Over the years, as you have studied the Bible, particularly in the Old Testament, you have certainly come across the many passages where references were made to Baal. You, no doubt, know that Baal was a fertility god worshiped by the nations which surrounded Israel. You know that Israel went through periods of time when they allowed Baal worship to infiltrate their own society. And you know that this Baal worship was one of the main reason God became angry at Israel and imposed judgement on various occasions.
Why an Understanding of Baal Worship Is Relevant to Understanding the Bible
If you have studied the Bible for any significant length of time, you have probably done at least a little bit of background research on this religion. But you have probably never looked at it from a worldview perspective. Today, we want to remedy that situation. By gaining this more in-depth knowledge of Baal worship, two things should happen for you. First, you will be able to understand more fully the implications of what is being taught in the Bible when you come across references to this religion. Secondly, it should give you more insight into certain modern religions that are becoming more prominent in our day. Not that Baal worship, per se, is once again practiced. But as a religion based on an Animistic worldview, it has much in common with other forms of Animistic belief.
History of Baal Worship
Baal worship was the most prominent religious system of the Canaanite people groups which surrounded Israelite culture during the time when Israel occupied the promised land after they fled Egypt. This Animistic belief system had its roots in ancient Babylon and northern Syria.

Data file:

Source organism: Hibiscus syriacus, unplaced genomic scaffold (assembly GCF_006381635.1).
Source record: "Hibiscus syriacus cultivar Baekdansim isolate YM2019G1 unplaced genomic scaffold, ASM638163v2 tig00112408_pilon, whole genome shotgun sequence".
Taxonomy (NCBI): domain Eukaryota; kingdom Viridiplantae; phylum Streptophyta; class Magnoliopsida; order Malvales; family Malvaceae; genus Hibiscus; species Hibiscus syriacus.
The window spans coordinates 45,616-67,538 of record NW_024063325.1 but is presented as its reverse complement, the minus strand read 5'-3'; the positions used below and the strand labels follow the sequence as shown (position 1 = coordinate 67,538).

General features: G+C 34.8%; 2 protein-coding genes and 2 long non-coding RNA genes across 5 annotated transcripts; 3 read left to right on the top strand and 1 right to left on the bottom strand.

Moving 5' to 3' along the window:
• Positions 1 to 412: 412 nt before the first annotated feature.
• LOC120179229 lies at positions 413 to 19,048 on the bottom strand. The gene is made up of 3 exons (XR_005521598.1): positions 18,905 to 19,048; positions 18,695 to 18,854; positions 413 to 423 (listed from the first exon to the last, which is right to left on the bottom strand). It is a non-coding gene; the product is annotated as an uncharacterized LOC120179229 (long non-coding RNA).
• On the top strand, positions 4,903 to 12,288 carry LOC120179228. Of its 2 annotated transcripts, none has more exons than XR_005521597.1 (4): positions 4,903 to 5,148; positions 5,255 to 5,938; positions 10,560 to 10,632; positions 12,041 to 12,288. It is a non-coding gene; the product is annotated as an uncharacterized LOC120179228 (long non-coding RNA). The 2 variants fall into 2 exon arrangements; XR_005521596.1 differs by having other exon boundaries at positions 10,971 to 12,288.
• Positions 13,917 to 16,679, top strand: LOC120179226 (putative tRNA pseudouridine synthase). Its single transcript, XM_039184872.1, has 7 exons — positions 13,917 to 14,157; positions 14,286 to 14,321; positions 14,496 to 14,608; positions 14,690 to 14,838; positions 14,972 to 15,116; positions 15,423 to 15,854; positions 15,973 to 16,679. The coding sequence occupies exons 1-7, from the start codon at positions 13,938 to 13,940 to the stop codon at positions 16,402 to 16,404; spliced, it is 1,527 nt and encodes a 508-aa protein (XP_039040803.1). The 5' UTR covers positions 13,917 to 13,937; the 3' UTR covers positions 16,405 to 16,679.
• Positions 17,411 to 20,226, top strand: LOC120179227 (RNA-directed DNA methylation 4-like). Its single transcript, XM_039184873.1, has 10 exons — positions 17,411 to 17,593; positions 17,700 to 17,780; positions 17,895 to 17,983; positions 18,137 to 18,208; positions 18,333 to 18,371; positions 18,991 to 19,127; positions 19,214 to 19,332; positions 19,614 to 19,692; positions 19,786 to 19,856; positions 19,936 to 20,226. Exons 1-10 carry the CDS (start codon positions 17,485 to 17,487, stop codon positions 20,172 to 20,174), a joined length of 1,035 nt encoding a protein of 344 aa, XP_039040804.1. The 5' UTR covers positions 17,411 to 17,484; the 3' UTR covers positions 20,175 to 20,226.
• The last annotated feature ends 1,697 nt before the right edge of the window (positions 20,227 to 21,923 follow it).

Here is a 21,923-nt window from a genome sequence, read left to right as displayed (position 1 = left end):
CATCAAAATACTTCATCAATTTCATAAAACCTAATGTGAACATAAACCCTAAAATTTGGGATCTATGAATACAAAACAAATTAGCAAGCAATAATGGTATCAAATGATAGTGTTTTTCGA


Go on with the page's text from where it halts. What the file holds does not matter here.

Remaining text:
Baal worship centered around a god named Baal who was the leader of the gods. The Semitic word Baal literally means “lord” or “master.” He was understood to be the storm god who was responsible for bringing rain, and thus fertility, to the land. There is a mythological story that tells the background of Baal worship.
It seems that at some point in the history of the gods, there came a rivalry between Baal and Yamm, the sea god. Ultimately Baal defeated Yamm with the help of his sister Anat, the goddess of war, and Astarte/Asherah, the goddess of earth and fertility. Asherah became Baal’s consort.
Because of his victory, other gods began to build a great house for Baal so he could be at rest and provide plenty of rain for the earth. But the god of death and the underworld, Mot, challenged Baal and temporarily defeated him. For a period of time, Baal disappeared into the underworld. But Anat and the sun god Shapash, brought him back to life and restored him to his house. It was believed that as a part of this process, Baal went to live in the underworld during the dry winter season. Then when spring came, he would return to earth to sleep with his consort, Asherah, so that the rains would return to the land.
Basic Beliefs and Practices of Baal Worship
The purpose of the Baal myth was to give human beings an explanation of the workings of nature, particularly as it related to the production of rain for the crops of the agrarian people who lived in that region of the world. Baal temporarily going to the underworld represented the dry season or periods of drought when not much rain fell. The rainy season represented the resuscitation of Baal which allowed him to return to the land of the living and provide rain.
There is also a contrast between Baal, the god of rain (fresh water), and Yamm, the god of the sea (salt water). It is only the fresh water of rain that is able to provide for the fertility of the ground, so Baal must win out.
The practice of Baal worship by humans, though, was focused on the element of fertility. It was believed by those who worshiped Baal that human beings were able to help strengthen Baal in his struggle with Mot by taking certain actions. These actions specifically involved performing magic, engaging in certain rituals (which included child sacrifice), and sexual interaction with sacred prostitutes. The magic, rituals and sexual activity were all designed to encourage Baal’s return to mate with Asherah so that he could bring the rains.